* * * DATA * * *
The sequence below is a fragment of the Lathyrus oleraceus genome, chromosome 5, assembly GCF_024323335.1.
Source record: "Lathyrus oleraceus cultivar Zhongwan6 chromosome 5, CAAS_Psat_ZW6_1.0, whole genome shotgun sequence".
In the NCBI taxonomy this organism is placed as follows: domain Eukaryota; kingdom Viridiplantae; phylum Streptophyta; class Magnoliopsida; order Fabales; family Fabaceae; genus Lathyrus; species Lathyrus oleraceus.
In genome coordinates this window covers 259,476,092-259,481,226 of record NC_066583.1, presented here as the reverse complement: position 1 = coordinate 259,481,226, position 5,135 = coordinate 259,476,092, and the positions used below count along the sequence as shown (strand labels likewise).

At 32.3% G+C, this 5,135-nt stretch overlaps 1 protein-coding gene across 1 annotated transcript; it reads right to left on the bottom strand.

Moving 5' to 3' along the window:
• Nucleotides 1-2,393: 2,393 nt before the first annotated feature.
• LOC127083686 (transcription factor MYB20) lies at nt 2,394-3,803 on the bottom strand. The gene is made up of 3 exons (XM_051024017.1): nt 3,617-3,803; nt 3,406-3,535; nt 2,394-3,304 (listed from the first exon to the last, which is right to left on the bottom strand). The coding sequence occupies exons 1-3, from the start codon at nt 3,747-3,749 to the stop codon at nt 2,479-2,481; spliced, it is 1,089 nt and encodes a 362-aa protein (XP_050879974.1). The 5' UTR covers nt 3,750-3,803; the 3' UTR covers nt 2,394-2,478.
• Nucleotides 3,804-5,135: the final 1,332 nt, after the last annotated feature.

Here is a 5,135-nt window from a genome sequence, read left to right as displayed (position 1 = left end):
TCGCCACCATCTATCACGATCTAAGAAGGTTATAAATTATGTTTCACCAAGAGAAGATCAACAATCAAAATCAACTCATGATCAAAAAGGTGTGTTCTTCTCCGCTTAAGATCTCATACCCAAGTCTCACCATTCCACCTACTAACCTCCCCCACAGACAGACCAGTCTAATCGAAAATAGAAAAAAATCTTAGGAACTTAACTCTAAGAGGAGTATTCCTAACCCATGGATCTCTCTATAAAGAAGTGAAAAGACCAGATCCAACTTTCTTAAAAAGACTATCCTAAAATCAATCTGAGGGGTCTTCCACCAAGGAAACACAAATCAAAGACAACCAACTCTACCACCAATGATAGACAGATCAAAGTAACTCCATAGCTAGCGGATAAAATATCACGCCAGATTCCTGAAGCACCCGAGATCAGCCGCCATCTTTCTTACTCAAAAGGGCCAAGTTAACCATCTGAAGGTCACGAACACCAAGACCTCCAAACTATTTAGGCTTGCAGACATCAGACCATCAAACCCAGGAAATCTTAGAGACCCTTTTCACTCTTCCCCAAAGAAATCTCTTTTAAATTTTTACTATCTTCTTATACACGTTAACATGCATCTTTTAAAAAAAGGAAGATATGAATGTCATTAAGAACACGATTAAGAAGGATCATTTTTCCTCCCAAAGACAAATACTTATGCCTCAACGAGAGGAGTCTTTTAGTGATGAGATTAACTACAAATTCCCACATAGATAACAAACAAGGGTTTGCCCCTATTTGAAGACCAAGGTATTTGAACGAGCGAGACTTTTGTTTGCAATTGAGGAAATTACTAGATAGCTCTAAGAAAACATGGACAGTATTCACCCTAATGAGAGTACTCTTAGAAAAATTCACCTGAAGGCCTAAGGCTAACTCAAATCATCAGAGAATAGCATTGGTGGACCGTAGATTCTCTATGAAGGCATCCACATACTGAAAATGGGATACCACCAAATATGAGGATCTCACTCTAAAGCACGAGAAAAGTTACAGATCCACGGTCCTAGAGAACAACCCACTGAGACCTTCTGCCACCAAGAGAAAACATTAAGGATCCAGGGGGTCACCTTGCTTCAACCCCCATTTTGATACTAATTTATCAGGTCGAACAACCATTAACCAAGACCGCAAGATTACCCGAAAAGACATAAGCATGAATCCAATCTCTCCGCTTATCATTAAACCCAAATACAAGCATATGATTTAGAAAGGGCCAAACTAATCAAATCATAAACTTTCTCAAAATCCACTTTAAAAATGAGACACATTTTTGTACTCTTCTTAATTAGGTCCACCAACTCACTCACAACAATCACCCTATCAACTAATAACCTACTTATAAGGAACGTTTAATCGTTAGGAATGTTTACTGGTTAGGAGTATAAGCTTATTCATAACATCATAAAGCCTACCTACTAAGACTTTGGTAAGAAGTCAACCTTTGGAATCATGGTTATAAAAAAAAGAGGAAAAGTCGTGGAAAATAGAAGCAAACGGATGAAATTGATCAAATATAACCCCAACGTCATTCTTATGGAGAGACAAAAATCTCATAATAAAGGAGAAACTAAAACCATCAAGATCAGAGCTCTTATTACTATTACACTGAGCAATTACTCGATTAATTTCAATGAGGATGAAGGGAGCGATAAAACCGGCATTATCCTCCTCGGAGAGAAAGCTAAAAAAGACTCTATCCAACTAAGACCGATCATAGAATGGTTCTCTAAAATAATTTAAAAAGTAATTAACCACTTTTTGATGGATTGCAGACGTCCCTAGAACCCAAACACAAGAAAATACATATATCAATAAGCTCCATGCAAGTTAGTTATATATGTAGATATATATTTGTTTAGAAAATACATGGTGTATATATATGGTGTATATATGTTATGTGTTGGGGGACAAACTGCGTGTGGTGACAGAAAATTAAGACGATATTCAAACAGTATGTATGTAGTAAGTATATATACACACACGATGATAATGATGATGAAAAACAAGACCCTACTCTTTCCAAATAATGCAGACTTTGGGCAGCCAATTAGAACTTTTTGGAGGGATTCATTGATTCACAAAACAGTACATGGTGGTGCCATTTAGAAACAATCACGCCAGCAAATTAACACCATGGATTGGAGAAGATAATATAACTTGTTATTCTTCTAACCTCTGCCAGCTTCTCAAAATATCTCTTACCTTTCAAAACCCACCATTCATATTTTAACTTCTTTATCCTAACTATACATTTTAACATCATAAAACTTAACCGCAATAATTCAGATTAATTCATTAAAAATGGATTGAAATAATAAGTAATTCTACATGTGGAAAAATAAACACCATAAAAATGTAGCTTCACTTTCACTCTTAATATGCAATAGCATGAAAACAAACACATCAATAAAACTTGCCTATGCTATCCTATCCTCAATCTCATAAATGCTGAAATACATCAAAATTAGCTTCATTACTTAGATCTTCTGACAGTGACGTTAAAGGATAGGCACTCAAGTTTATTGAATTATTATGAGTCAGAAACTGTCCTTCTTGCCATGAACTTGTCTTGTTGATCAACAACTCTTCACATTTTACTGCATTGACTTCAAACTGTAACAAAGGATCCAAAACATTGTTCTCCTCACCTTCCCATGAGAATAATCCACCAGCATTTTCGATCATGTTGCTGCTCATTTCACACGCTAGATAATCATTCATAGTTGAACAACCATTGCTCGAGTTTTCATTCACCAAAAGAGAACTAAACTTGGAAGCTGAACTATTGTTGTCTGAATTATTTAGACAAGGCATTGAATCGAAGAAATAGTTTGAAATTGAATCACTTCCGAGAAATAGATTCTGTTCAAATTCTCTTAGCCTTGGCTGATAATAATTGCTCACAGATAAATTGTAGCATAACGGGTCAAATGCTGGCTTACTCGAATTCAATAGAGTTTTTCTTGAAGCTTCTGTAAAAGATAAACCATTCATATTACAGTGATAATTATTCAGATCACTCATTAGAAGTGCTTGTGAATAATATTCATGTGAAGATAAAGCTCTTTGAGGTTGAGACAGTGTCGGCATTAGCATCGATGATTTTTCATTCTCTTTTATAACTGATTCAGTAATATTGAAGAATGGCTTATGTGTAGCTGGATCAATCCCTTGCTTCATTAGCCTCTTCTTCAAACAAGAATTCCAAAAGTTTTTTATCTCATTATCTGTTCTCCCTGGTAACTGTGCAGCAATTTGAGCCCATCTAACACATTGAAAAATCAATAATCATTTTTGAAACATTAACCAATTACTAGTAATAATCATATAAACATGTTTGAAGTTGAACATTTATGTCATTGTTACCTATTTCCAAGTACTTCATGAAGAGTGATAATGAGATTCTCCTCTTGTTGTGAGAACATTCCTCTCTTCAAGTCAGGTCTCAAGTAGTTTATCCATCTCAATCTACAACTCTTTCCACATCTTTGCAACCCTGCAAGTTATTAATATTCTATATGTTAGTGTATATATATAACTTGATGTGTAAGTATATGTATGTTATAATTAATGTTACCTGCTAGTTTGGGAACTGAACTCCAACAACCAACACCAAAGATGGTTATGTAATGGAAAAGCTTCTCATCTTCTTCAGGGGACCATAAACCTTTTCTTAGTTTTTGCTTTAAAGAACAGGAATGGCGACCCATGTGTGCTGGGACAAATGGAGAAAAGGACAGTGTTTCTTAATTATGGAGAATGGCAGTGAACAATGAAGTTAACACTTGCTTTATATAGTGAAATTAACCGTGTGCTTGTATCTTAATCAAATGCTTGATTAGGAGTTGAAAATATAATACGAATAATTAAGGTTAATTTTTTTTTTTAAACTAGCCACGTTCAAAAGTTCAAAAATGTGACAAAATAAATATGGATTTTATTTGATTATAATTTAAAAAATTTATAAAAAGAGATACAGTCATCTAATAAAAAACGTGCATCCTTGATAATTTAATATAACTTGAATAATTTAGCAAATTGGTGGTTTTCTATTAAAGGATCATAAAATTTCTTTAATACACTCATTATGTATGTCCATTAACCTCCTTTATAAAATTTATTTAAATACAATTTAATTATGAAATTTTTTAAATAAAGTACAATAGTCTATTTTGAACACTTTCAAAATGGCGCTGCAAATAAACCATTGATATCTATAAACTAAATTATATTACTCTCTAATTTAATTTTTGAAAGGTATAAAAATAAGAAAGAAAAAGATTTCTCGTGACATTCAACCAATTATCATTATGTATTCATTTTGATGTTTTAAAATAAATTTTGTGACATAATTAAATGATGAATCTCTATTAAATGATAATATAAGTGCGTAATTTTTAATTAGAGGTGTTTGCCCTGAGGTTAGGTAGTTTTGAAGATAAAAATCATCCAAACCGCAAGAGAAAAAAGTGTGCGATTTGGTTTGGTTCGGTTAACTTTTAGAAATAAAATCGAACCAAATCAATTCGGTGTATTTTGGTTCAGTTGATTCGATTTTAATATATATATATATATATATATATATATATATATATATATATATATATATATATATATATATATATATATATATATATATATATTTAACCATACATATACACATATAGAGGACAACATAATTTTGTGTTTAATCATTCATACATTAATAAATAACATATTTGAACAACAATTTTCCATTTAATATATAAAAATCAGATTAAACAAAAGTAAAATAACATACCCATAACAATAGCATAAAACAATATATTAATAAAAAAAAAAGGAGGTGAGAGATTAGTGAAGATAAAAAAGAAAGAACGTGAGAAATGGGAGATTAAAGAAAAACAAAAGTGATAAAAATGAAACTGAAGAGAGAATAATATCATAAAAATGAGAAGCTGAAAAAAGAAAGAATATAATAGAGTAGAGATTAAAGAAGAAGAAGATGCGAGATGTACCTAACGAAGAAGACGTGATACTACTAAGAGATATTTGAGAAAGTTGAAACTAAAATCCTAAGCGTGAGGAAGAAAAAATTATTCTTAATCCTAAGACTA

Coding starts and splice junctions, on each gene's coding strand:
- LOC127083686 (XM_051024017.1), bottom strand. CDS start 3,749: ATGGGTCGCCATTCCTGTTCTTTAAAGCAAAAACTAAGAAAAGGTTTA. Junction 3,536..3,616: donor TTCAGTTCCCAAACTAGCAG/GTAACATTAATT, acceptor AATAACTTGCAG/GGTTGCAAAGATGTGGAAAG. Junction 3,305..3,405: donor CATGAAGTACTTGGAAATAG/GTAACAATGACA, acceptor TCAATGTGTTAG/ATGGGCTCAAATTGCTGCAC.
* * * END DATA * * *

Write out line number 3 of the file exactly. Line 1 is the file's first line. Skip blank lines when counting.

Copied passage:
In the NCBI taxonomy this organism is placed as follows: domain Eukaryota; kingdom Viridiplantae; phylum Streptophyta; class Magnoliopsida; order Fabales; family Fabaceae; genus Lathyrus; species Lathyrus oleraceus.